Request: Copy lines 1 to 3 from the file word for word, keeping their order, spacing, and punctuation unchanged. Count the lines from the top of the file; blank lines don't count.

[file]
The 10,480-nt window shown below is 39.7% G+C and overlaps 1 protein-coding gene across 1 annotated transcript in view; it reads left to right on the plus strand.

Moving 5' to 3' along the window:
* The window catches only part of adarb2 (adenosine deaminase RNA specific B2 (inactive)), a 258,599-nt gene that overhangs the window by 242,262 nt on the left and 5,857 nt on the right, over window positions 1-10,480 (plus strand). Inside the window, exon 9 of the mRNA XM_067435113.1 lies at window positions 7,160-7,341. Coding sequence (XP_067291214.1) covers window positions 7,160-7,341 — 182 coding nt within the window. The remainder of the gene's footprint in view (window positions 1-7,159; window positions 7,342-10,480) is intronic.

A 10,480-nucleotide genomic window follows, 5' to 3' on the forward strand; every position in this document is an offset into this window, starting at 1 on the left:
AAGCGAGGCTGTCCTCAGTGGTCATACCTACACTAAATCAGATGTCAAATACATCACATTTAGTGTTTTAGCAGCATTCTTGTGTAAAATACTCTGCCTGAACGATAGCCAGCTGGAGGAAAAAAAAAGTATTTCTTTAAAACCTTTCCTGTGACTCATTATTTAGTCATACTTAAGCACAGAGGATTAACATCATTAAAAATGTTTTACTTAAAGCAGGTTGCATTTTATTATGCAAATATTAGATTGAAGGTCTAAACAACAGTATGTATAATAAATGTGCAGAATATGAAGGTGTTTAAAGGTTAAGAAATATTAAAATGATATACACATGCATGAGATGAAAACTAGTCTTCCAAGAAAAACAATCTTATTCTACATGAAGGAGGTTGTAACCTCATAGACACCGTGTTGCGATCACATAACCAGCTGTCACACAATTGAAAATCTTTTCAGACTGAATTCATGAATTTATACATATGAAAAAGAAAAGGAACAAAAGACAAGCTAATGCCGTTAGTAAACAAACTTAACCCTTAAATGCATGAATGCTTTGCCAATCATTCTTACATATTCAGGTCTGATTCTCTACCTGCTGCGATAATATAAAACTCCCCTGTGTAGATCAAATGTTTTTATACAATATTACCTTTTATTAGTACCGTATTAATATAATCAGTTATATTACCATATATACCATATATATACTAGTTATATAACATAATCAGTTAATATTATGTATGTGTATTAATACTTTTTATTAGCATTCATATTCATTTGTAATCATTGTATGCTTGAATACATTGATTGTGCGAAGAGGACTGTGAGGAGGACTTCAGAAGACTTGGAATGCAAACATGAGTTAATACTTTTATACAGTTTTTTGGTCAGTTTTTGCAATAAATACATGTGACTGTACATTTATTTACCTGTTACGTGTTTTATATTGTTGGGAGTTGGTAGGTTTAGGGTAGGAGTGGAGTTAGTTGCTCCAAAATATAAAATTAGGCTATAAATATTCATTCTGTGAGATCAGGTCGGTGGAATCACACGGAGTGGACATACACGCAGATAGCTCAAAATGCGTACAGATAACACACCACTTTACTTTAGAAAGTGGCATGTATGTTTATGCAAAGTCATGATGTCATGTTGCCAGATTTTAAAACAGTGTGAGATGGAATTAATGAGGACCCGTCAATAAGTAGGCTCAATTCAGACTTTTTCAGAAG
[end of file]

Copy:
The 10,480-nt window shown below is 39.7% G+C and overlaps 1 protein-coding gene across 1 annotated transcript in view; it reads left to right on the plus strand.

Moving 5' to 3' along the window:
* The window catches only part of adarb2 (adenosine deaminase RNA specific B2 (inactive)), a 258,599-nt gene that overhangs the window by 242,262 nt on the left and 5,857 nt on the right, over window positions 1-10,480 (plus strand). Inside the window, exon 9 of the mRNA XM_067435113.1 lies at window positions 7,160-7,341. Coding sequence (XP_067291214.1) covers window positions 7,160-7,341 — 182 coding nt within the window. The remainder of the gene's footprint in view (window positions 1-7,159; window positions 7,342-10,480) is intronic.